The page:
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County Government in the United States

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COUNTY GOVERNMENT IN THE UNITED STATES. Local administration in the United States is not regulated by any legis lation of the national government, but is de termined by each of the 48 States acting inde pendently. Under these conditions there are inevitably countless variations in the organiza tion and powers of the local authorities in the different States; and an account of the system of local administration requires an elaborate study of the constitutions and laws of all the States. At the same time such an examination discloses certain important insti tutions resembling each other throughout the Union; and other features which are similar in closely related groups of States. These con ditions are due to the historical origin of American institutions in those of England, to the constant intercourse between the various States, and to the conscious and unconscious imitation and adaption by each State of the institutions and practices of other States.

Among the districts of local administration in the United States, the most common is the county. Every State is divided into districts called counties, except in the State of Louisi ana, where the corresponding district is known as the parish; and with a great deal of variation in the powers and organization of the county authorities, there are yet important features in common which mark county administration as fundamentally similar throughout the United States.

The American county occupies a distinctly different position in the general plan of public administration from the chief local districts in European countries. The name county indi cates its historical connection with the county in England, from which the American county has developed. But in its functions and general importance the American county now differs widely from the English county; while it is even less like the provinces, departments, circles or other local districts in the countries of con tinental Europe.

To understand the develop ment of the county in the United States, it is necessary to note the system of county adminis tration in England in the 17th century, when the English colonies in America were estab lished. At that time the important county offi cials in England were the lord lieutenant, the sheriff, the coroner and justices of the peace. All but the coroner were appointed by the Crown; but after the decline of the active con trol by the Privy Council, the local administra tion in practice was highly decentralized. The

lord lieutenant was head of the militia system. The sheriff was the chief conservator of the peace and executive agent of judicial courts. But local administration was mainly looked after by the justices of the peace, the justices in each county forming collectively a quarterly court of criminal jurisdiction, which also acted as the fiscal and administrative authority for county affairs.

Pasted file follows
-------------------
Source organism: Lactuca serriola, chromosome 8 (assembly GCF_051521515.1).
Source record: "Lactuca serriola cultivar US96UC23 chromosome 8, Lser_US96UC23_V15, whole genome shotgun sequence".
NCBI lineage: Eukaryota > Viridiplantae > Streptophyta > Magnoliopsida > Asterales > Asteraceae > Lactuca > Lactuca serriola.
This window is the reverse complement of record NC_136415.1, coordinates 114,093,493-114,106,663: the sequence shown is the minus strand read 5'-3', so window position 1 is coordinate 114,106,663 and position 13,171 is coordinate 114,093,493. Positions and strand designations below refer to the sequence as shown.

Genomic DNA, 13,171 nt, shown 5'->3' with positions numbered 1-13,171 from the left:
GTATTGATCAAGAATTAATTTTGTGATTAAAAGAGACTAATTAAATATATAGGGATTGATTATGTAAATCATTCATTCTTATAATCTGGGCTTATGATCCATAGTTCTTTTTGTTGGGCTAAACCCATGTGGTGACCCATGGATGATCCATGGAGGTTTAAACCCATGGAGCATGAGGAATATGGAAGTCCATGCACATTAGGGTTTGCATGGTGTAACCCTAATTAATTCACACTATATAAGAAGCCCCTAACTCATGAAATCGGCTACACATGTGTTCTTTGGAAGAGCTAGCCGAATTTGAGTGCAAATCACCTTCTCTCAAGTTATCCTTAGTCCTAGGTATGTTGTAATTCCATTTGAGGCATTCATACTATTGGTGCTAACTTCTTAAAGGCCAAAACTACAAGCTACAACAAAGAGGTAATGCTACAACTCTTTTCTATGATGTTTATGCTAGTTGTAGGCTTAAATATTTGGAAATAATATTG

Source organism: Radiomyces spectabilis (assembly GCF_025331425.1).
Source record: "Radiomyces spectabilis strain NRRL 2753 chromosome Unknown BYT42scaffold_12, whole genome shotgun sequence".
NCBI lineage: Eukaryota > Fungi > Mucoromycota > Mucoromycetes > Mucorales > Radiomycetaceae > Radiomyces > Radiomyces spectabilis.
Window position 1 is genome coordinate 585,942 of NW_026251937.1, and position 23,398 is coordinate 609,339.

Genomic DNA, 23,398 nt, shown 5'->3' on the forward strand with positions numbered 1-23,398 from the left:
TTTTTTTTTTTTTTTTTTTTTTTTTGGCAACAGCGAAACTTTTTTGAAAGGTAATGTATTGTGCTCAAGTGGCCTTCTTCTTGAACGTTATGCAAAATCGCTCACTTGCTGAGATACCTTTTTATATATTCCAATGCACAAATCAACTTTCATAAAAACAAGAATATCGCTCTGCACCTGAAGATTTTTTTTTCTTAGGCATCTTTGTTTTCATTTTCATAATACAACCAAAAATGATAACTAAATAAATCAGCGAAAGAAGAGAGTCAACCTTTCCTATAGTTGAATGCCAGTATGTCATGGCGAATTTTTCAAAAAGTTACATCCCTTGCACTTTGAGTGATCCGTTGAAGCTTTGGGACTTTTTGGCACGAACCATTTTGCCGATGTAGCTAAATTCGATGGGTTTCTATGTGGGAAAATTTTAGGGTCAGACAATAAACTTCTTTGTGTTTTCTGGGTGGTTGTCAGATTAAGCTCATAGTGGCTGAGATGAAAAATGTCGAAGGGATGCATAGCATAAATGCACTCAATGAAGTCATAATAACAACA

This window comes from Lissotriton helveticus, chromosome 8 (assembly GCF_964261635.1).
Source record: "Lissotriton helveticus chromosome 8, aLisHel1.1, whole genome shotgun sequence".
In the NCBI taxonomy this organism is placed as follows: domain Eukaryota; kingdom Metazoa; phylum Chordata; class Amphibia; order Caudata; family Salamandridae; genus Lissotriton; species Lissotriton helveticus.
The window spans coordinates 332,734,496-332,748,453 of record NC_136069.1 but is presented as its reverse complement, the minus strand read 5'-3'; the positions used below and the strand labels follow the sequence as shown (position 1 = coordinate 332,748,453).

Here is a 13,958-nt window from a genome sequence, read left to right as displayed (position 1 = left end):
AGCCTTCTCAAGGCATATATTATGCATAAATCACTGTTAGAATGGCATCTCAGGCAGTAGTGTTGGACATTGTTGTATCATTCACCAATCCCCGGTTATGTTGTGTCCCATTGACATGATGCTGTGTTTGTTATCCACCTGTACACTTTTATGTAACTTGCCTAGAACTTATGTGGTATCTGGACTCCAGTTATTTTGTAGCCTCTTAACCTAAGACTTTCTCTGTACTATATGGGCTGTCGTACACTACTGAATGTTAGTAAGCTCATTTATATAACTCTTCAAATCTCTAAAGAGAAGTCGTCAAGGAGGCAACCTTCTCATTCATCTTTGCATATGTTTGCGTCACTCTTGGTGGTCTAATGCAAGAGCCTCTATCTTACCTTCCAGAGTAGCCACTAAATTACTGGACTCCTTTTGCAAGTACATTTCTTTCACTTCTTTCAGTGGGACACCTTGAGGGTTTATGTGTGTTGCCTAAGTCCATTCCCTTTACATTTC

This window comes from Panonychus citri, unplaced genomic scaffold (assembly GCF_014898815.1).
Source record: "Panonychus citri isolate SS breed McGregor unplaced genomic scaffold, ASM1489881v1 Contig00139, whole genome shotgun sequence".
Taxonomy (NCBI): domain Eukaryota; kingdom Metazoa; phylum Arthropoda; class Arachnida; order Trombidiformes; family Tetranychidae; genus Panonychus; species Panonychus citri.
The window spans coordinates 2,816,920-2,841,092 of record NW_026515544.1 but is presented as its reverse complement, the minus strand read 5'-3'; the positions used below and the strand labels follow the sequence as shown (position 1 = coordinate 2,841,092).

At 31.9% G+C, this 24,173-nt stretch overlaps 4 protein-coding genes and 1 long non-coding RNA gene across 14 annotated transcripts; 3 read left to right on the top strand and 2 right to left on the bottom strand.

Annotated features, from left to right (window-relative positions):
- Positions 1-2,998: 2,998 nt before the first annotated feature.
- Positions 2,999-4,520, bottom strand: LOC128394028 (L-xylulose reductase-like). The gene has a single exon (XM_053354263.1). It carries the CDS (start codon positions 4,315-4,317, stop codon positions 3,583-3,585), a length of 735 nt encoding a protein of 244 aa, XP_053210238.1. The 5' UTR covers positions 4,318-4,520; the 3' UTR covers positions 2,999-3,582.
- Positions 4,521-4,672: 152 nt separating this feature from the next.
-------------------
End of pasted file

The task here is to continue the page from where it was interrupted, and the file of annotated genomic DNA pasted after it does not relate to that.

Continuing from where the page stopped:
In the American colonies counties were organized with similar officials, appointed by the colonial governors. But during the colonial period, and especially about the end of the 17th century, important changes were made in some of the colonies. In New York and Penn sylvania locally elected county boards were es tablished, which gradually acquired the fiscal aad administrative powers of the justifies of the peace. In Pennsylvania the sheriffs were made locally elective in 1705. Some new county officers and additional county functions also de veloped; the county treasurer appearing first in Massachusetts; local prosecuting attorneys in Connecticut; and in most of the colonies county recorders were provided to keep public records of documents relating to land titles.

At the same time the importance of the county was affected by the development of town government in New England and to sonic ex tent in the middle colonies from New York to Pennsylvania. But in the southern colonies the county was the main unit of local adminis tration.

From the establishment of State govern ments in 1776 until the middle of the 19th cen tury important changes in county administra tion, as well as in other features of State and local administration, were gradually introduced, both in the seaboard States and in the new States organized in the interior. The main re sults of these changes were to establish a radi cally democratic and decentralized system. The electoral franchise was extended to include all male citizens. County officials were made locally elective; and the number of such offi cials was largely increased. In most of the States an elective county board took over the administrative functions of the justices of the peace; while the sheriffs, prosecuting attorneys, county treasurers, county clerks, county re corders and the justices of the peace all became elective officials.

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